So you have a story and you want to publish it yourself. Let’s talk about how to get started, how to get noticed, and when you should pay a professional.
The panelists for the titular panel at Virtual Balticon 54 were: Kim Hargan (as moderator), Jean Cooper, Keith Hughes, Lee Moyer, and Cerece Rennie Murphy.
Where Did Self-Publishing Come From?
Back in the olden-days, self-publishing wasn’t the do-it-yourself thing it is today. The only options used to be traditional publishing or vanity presses, where you gave them money to print your book.
Buyer-beware: vanity presses are still a thing. If you’re looking at a small-publisher, make sure they’re not asking for money upfront.
Now, especially with the advent of publish-on-demand and ebooks, self-publication has taken off.
And while the unregulated self-publish market has plenty of probably-wasn’t-ready-to-publish offerings, it’s also been a great place for quality authors as well.
Why Writers Self-Publish
Every writer’s journey is different, and when you look into it, their reasons are personal and multitude. But, some of the most common reasons writers go with self-publication are:
- They couldn’t find an agent or publisher — for whatever reason
- They write for a niche market
- They wanted more control over the finished product
- The book was already published and they’re switching formats
The 2 Most Important Tips For Self-Publishing
- You. Need. An. Editor.
When you read your own work, you know so well what it’s supposed to say, that it can be easy to overlook small errors. Word, Grammerly, and The Hemmingway App can only do so much.
If you want a professional product, pay up.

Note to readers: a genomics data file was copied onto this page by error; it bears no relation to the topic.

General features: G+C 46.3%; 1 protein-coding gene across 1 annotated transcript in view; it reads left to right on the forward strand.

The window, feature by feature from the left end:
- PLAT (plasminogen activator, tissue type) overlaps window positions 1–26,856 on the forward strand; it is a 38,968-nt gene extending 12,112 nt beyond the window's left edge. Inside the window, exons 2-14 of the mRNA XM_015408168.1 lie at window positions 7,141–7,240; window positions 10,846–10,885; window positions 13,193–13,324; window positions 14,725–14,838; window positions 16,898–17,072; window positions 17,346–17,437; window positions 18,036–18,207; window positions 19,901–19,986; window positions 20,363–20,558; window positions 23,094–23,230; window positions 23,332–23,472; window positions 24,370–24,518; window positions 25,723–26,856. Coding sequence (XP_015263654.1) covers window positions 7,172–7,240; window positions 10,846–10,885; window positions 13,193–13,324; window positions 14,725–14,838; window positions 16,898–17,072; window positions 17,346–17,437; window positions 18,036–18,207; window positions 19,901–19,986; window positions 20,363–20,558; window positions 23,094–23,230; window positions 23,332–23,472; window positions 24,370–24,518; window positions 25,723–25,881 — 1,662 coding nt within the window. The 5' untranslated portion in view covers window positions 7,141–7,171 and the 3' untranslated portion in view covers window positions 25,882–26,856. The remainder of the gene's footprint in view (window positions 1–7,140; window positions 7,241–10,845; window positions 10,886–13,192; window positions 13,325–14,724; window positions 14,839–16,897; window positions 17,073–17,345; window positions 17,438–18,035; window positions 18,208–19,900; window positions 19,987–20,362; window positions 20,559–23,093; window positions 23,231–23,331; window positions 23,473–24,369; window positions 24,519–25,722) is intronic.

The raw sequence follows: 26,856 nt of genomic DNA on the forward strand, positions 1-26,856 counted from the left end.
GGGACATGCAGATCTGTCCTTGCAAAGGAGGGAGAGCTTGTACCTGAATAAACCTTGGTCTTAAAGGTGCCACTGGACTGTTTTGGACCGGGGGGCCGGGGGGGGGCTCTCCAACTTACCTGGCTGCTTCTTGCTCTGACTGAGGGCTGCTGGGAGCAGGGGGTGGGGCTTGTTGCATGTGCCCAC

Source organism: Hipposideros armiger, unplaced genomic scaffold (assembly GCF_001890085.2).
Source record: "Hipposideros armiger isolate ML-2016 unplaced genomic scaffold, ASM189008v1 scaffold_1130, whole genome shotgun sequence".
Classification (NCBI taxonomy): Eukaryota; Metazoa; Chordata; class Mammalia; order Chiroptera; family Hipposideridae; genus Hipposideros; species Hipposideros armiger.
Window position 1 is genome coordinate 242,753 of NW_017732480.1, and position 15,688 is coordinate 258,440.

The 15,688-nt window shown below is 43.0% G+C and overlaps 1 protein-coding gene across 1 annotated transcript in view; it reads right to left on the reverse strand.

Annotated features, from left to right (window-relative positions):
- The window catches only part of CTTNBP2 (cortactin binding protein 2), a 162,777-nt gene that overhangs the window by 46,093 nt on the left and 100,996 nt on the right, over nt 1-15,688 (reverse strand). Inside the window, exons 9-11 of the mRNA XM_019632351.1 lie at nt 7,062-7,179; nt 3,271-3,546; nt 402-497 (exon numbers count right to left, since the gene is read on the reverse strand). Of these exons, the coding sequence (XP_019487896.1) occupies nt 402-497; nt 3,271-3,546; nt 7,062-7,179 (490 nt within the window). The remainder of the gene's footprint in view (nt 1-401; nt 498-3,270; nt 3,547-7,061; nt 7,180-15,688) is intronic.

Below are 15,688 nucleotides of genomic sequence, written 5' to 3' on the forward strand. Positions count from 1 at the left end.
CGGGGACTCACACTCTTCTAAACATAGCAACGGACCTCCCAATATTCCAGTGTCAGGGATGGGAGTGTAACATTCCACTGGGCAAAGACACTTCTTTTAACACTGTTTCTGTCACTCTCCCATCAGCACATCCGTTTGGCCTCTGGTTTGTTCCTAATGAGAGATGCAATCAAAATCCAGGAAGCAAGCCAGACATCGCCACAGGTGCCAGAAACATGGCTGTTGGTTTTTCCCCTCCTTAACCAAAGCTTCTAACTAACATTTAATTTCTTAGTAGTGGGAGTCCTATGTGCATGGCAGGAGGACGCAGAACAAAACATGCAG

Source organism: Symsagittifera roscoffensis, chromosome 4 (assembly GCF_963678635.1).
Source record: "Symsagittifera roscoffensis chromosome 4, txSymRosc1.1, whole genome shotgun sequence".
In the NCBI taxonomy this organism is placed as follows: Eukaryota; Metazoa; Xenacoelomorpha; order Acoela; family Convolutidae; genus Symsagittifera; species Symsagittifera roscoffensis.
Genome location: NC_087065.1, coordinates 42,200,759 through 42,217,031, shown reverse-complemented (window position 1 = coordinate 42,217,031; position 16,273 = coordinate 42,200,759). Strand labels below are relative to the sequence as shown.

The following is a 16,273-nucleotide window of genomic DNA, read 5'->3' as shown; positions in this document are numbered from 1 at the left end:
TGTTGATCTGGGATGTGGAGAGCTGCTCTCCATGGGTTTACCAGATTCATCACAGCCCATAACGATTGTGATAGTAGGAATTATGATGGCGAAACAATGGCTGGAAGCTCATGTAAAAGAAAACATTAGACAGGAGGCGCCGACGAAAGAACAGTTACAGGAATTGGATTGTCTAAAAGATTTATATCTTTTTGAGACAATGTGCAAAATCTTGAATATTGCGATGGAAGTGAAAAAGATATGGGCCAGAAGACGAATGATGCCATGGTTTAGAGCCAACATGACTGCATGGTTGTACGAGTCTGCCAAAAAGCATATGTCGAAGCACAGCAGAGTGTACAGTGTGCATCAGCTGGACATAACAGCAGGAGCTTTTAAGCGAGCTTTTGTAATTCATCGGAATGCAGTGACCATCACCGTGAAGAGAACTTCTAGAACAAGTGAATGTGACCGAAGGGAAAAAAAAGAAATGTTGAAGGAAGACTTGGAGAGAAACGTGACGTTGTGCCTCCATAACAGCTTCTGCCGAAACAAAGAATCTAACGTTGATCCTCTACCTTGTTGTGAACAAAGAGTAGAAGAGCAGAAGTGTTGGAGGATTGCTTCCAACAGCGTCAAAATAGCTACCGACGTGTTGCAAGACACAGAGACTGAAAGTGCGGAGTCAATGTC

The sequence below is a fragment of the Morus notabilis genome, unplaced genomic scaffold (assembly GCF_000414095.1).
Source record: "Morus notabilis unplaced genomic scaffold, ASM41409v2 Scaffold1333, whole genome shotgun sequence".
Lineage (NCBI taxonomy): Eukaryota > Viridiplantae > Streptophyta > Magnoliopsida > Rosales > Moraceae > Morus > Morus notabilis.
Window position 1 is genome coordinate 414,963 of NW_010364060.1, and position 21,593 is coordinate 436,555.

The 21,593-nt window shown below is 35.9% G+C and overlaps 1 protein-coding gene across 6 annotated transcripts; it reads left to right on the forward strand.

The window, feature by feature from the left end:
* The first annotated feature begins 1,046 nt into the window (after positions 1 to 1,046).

Plus, they can do some googling and make sure that you’re not naming your character after some obscure sex act in a foreign country.
- You need a good cover artist
I know, I know, you’re not supposed to judge a book by its cover. But? We all do.
A cover can let you know what genre and which subgenre you’re reading. If you misrepresent that? You’re gonna end up with 1-star reviews because you’ve attracted the wrong audience. Plus? A poorly-done photoshopped cover makes people think of the un-edited, published-too-soon works that they’ve regretted reading.
Sure, you could save the money, but you’ll very likely need to invest just as much or more into marketing, to make up for the sales your cover has lost you.
While you’ll have a lot of artistic control when you hire your own artist, remember this, publishing houses usually keep the writers far away from the artists because, like it or not, the writer is usually WRONG about what the art should look like.
Sometimes it’s best to tell the artist about the book and see what they come up with.
Ways To Market Your Self-Publishing Book
You can’t get in stores as easy as a publisher, how do you get them out there? It is a LOT of work to sell books.
- live readings (1 week out, diff section on launch day)
- book bub (esp, book 2&3)
- Email friends/colleagues/mailing list
- For live events
- Tables at conventions
- Readings/Autograph sessions – if paired with other people or in busy areas
- bookmarks/business cards
- Different cards for different audiences/sales approaches
- Different cards for agents/publishers vs readers
- Nothing on the back for wealthy customers, shiny card with the cover on the back for fans
Be happy to make connections.
If someone is looking for a book and yours isn’t a great fit? Suggest other people’s work if it’s a better fit for what people are looking for. Those people — both the ones you recommend to and those whose work you recommended are a lot more likely to suggest your works to friends/family who might be the right audience for you.
If you’re an introvert at a convention? Get there early and introduce yourself to the tables around you. Let them know if you’re new — to tabling in general or that con in specific. Be open to advice. So many people in this industry are welcoming and will be happy to welcome you.
Self-publishing is a brave choice and a tough road to walk. Best of luck finding your audience to all my writer friends — no matter who publishes you and when.
Obviously, I’m not self-published. Please! Share your experiences and tips and references if you have any! I’d love to share them.
Thanks for reading. If you found this post helpful, share it with your friends, feel free to subscribe to my newsletter if you’d like to get these posts in your inbox, and I’ll be back again next week, with more writing tips and writerly musings.